9

To ask what do physicists expect to accomplish with gravitational lensing is nowadays somewhat like asking what do biologists expect to accomplish with looking at things with microscopes. Gravitational lensing is a well established method used across astronomy and the main challenges the field itself has to tackle are mainly technicalities. But I will try ...


9

No, you could not make this work. A black hole acts like somewhat like a lens. The effective focal length for beams that get bent by 180 degrees would be rather short, so the nearly parallel beam emitted by you standing far away would be scattered long before it made it back to you. In practice it would be practically impossible to make even a real mirror ...


8

Yes, it's not only possible but relatively easy. For a gravitational lens the deflection angle at a distance $r$ from the black hole is approximately proportional to $1/r$. So your lens is going to look something like a hyperboloid of revolution: Note that the light rays are bent increasingly strongly as you approach the axis. This type of lens has been ...


8

In a sense, the photons do travel in a straight line. They follow what are called geodesics, which are the shortest paths between two points in a general curved space-time. For the case of a flat space-time, indeed the path that photons would follow would be the familiar straight line, but when the space-time is curved, then their trajectories differ from ...


7

The problem with your proposal is the distance to the black hole. Even if a black hole is only one light year away, then a telescope probe that changes the angle of return for the image of the earth by even one degree would have to be quite far from Earth. How far? If the Earth-telescope distance looks like a 1° angle "as seen from the black hole", then it's ...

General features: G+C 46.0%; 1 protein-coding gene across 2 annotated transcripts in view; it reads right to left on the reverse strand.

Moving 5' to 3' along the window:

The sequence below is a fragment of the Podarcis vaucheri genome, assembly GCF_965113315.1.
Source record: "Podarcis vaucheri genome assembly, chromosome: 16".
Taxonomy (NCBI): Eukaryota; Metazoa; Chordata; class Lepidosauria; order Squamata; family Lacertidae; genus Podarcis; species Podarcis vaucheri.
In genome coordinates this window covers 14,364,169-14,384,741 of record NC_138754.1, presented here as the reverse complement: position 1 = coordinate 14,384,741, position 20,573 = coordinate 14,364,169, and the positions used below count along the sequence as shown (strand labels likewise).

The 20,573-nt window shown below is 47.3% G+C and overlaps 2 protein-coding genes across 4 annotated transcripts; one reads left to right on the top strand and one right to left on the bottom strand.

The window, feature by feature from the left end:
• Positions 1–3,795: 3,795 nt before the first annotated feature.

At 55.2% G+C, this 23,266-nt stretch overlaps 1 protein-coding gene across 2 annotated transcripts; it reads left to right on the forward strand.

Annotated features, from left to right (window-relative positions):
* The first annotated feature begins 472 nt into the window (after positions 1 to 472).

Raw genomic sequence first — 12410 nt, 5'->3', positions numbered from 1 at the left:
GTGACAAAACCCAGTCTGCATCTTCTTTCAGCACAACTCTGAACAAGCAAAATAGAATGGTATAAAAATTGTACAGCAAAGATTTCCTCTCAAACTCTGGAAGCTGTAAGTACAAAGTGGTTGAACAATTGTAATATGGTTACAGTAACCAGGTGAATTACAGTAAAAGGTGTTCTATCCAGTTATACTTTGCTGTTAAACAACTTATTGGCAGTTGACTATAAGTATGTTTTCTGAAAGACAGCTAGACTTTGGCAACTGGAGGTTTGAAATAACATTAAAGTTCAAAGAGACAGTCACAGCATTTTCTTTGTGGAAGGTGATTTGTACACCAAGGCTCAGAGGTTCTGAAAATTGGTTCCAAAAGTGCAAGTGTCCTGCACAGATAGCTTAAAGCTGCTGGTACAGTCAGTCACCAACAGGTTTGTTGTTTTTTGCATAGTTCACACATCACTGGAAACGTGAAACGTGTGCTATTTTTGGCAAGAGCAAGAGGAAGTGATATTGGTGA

7

There is indeed a light path[1] from any object (outside the horizon) to your viewpoint. However, there is still a "dark circle" around the hole: a range of angles that no photon will be coming from towards your viewpoint. For this reason it seems wrong to call the hole "transparent", even though it does not obscure anything. [1]: actually multiple light ...


6

Is it true that gravitational lensing only occurs for objects made of plasma? Most of space contains a plasma, or at least some ionisation, at some density or other, making the claim hard to dispute at that level. Also, gases and/or plasmas will tend to exist with higher densities in deeper gravity wells. What is the merit of claim that bending could be ...


6

I believe you've already spotted the answer to your question with this sentence: And a black hole will shift the trajectory entirely. This is all dependent on the proximity to the source of gravity. You can "shift light" (bend its trajectory) as much as you want with as little mass as you want using a black hole. Just let the light get arbitrarily close ...


6

If you assume that light "drops" at the gravitational acceleration $g$, and calculate the angle by which light is deflected using Newtonian mechanics, you end up with the formula: $$ \theta = \frac{2GM}{c^2r} $$ where $M$ is the mass of the deflecting object and $r$ is the distance of closest approach. A quick Google should find the calculation, or see ...


6

Yes. When you look at a (Schwarzschild) black hole with a sufficiently good telescope (according to GR), you see arbitrarily (infinitely) many "Einstein rings". Between each concentric pair of rings, there is an image of the entire surrounding sky. These images correspond to the light paths (null geodesics) that are unbound but very close to the photon ...


6

The only possible answer that can be given here is that those gridlines are not an accurate representation of spacetime curvature. It's unfortunate, because we would all love to have a graphical way of understanding general relativity, but it's true. Therefore, it doesn't really make sense to draw conclusions based on it. The -time part in spacetime ...


6

In general relativity, any test particle's worldline (whether the particle is massive or massless) is determined entirely by its initial four-velocity $u^\mu$, and not by any other properties. This is manifested by the geodesic equation $$ \frac{d u^\mu}{d\tau} = \Gamma^{\mu} {}_{\rho \sigma} u^\rho u^\sigma. $$ From the properties of ordinary differential ...


5

Weak Lensing, Strong Lensing and Microlensing are all forms of gravitational lensing---in which observed images of a distant object are affected by the gravitational field of an intervening, more nearby object. Strong Lensing: Is when the lensing is pronounced enough that multiple images, or an Einstein ring is apparent. Weak Lensing: is when the image ...